Court name
Supreme Court of eSwatini
Case number
11 of 1998

Dlamini v Rex (11 of 1998) [1998] SZSC 30 (29 September 1998);

Law report citations
Media neutral citation
[1998] SZSC 30









IN
THE COURT OF APPEAL OF SWAZILAND


APPEAL
CASE NO. 11/98


In
the matter between:


DANIEL
DLAMINI


VS


REX


CORAM :
R.N. LEON J

A


:
J.H. STEYN J

A


:
P.H. TEBBUTT J

A


FOR
THE DEFENCE :


FOR
THE CROWN :


JUDGEMENT


Leon
J

A:


On
the question of extenuating circumstances the appellant did not
testify and his attorney relied upon the evidence which had been
given. As to that, it was urged on behalf of the appellant that he
had acted under the instructions of Mabuza, who was his employer, and
therefore a person in authority. In dealing with the submission the
learned Judge said this:-


"The
position in this case is that the accused in his confession simply
states that he was told to grab the boy etc. He does not set out what
he subjectively felt at the time. If he willingly followed his
employer's instructions with no threats or warnings up to the time of
the death of the deceased. I can find nothing which can be said to
reduce his moral blameworthiness. The accused has throughout the
trial maintained his innocence. He has elected not to give any
evidence which may assist the Court in explaining the contents of his
confession. I find that the accused has failed to discharge the onus
of establishing extenuating circumstances."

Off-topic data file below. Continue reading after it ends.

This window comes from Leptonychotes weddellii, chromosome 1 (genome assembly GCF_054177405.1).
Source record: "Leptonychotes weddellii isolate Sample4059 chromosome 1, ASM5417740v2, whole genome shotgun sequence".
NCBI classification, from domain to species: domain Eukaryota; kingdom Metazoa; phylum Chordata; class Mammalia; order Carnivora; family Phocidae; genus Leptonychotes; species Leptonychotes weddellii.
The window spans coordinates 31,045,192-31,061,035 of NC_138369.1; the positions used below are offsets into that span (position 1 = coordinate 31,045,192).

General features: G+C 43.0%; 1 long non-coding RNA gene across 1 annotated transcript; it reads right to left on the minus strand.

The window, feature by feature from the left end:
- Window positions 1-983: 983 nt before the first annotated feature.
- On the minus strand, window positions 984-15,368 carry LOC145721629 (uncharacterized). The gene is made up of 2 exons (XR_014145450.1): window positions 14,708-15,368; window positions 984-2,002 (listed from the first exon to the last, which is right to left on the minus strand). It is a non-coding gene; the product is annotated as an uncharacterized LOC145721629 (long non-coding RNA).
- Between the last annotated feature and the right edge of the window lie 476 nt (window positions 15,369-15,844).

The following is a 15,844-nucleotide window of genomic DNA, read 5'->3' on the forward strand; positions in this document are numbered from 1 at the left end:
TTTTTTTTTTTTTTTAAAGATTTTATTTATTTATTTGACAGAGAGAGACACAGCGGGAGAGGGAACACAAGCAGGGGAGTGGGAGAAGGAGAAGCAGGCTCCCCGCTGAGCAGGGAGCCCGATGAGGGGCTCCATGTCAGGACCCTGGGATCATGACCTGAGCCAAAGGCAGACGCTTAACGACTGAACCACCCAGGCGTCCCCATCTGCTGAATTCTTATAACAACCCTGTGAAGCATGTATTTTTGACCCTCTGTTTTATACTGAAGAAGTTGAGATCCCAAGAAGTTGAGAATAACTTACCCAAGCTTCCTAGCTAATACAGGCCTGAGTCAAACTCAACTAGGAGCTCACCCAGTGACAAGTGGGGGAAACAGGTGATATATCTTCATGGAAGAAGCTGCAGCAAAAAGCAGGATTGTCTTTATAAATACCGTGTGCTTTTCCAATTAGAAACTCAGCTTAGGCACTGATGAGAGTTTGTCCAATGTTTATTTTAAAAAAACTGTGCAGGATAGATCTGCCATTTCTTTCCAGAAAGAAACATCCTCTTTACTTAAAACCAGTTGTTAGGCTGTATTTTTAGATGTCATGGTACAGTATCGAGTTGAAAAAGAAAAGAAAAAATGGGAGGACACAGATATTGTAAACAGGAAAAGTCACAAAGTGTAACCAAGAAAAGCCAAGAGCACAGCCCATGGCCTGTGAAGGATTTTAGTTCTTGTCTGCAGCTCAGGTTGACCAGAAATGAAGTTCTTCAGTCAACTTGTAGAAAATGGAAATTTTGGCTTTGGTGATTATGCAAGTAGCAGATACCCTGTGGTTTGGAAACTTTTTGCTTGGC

Quite
apart from the question of onus, which I shall deal with later, I am
of the opinion that the learned Judge misdirected himself on the
facts by failing to take into account relevant evidential material
which he ought to have taken into account. It is true that the
appellant himself did not by not giving evidence assist the Court in
any way. But there was evidence


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of
his state of mind. Having convicted the appellant on his own
confessions the Court was bound to have regard to the whole of such
confessions unless any part thereof was so improbable that it could
not reasonably be true. This is not such a case. In his confession to
PW4 the appellant told him that he had acted on the instructions of
his employer, Mabuza and that he had held the feet of the deceased
when they were removing parts of the body because he was afraid. And
he told Joseph Mtshali that he had got into the situation of taking
part in a murder because he was afraid that his employer might chase
him away. Such expressions of fear by the appellant are fortified by
the Magistrate's impression of him being a very humble person and his
educational level was Standard 2. I consider that the learned Judge
ought to have taken into account, at least at the level of it being a
reasonable possibility, that the appellant was indeed afraid of his
employer. Moreover the appellant did not instigate this crime: he was
dragged into it and his role was that of an accessory not a
principal.


I
turn now to discuss the question of onus but it becomes necessary,
before doing so, to say something about the concept of extenuating
circumstances and the duty of the Court in considering this question.
The accepted general definition of an extenuating circumstance is one
which morally, although not legally, reduces an accused person's
blameworthiness or the degree of his guilt (See e.g. BIYANA 1938 EDL
310 AT 311, S VS LETSOLO 1970(3) SA476 (A), R VS FUNDAKUBI AND OTHERS
1948(3) SA810 AT 818 and the landmark decision of the Botswana Court
of Appeal in DAVID KALELETSWE AND 2 OTHERS VS THE STATE CRIMINAL
APPEAL 26/94 where many of the cases on this topic are collected.


In
reaching a conclusion as to whether or not extenuating circumstances
are present t he Court makes a value or moral judgement after
considering all the relevant facts and circumstances both mitigating
and aggravating in order to make such a judgement. In these
circumstances it seems to us to be quite inappropriate to determine